Oklahoma is set to execute two men within two hours of each other tomorrow, a rare occasion in the 21st century — but not in earlier decades, says the Tulsa World. Barring last-minute intervention by the courts or governor, the state plans to execute Clayton Lockett at 6 p.m. and Charles Warner at 8 p.m. Tuesday. Lockett was sentenced to death for killing Stephanie Nieman, 19, in 1999; Warner received the death penalty for raping and killing 11-month-old Adrianna Waller in 1997. Two executions on the same day wasn’t a rare occurrence in the 1930s. The last double execution was on June 11, 1937. On four occasions, Oklahoma put three men to death on the same day. In 1935, it took 14 minutes to execute three self-confessed murderers in the electric chair at the Oklahoma State Penitentiary. Known as “Old Sparky,” the electric chair was used to execute 82 inmates from 1915 to 1966.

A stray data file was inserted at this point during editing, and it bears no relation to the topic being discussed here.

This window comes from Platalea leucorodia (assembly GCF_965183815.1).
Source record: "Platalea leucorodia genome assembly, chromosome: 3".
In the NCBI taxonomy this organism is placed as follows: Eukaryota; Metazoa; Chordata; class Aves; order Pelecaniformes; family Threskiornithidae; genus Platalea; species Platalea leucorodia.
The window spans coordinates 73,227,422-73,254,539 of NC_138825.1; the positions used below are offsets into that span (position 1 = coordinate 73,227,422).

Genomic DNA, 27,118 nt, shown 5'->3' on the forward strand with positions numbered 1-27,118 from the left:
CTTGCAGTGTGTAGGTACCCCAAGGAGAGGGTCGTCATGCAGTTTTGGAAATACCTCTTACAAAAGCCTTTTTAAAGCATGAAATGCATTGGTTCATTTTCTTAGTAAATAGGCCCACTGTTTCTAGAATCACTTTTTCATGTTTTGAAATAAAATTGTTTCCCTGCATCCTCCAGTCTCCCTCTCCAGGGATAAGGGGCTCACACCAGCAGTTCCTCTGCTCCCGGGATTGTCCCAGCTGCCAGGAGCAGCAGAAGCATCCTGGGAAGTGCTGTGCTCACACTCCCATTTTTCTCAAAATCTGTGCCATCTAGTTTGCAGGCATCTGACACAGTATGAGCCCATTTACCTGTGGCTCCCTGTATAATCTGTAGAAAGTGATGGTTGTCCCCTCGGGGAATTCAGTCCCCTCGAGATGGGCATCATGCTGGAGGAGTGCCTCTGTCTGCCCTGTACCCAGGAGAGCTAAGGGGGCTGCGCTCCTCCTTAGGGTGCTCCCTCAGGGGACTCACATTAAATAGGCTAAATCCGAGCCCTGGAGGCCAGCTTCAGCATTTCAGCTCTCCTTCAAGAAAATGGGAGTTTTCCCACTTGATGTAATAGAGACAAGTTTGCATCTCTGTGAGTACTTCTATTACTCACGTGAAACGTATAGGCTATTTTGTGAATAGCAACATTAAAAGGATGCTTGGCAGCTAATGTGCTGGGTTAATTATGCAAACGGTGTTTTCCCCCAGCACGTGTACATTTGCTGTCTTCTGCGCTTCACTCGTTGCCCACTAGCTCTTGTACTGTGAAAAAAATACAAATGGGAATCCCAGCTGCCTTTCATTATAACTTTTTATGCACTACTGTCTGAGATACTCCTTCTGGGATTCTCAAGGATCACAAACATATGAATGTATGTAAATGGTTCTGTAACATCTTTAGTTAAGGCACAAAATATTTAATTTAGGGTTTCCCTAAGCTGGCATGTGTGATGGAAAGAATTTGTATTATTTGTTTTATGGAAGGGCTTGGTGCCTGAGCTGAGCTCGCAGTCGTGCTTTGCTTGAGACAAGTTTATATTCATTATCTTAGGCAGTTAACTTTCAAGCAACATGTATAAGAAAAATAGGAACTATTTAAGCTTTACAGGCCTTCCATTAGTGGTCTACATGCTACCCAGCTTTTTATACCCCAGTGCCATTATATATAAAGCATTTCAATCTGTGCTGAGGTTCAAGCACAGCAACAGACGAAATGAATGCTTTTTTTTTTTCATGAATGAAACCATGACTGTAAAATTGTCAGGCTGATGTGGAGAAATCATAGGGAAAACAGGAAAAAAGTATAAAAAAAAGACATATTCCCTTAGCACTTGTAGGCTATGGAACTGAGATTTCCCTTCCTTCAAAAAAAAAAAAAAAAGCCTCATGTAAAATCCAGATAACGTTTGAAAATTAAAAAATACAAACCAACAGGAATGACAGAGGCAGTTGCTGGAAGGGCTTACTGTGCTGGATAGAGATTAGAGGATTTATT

Lockett and Warner will be injected with a fatal combination of three drugs: midazolam, a sedative; pancuronium bromide, a muscle relaxant that stops breathing; and potassium chloride, which stops the heart. Attorneys for both men have fought over four months against what they say is “extreme secrecy” surrounding a new combination of drugs for the state’s lethal injection process. They’ve argued that both men have a constitutional right to know specific details of how the state plans to kill them. Oklahoma is using a new and untested combination/dosage of these drugs, which leads to questions about whether any negative effects of the combination could violate the Eighth Amendment’s ban on cruel and unusual suffering, defense attorneys have argued.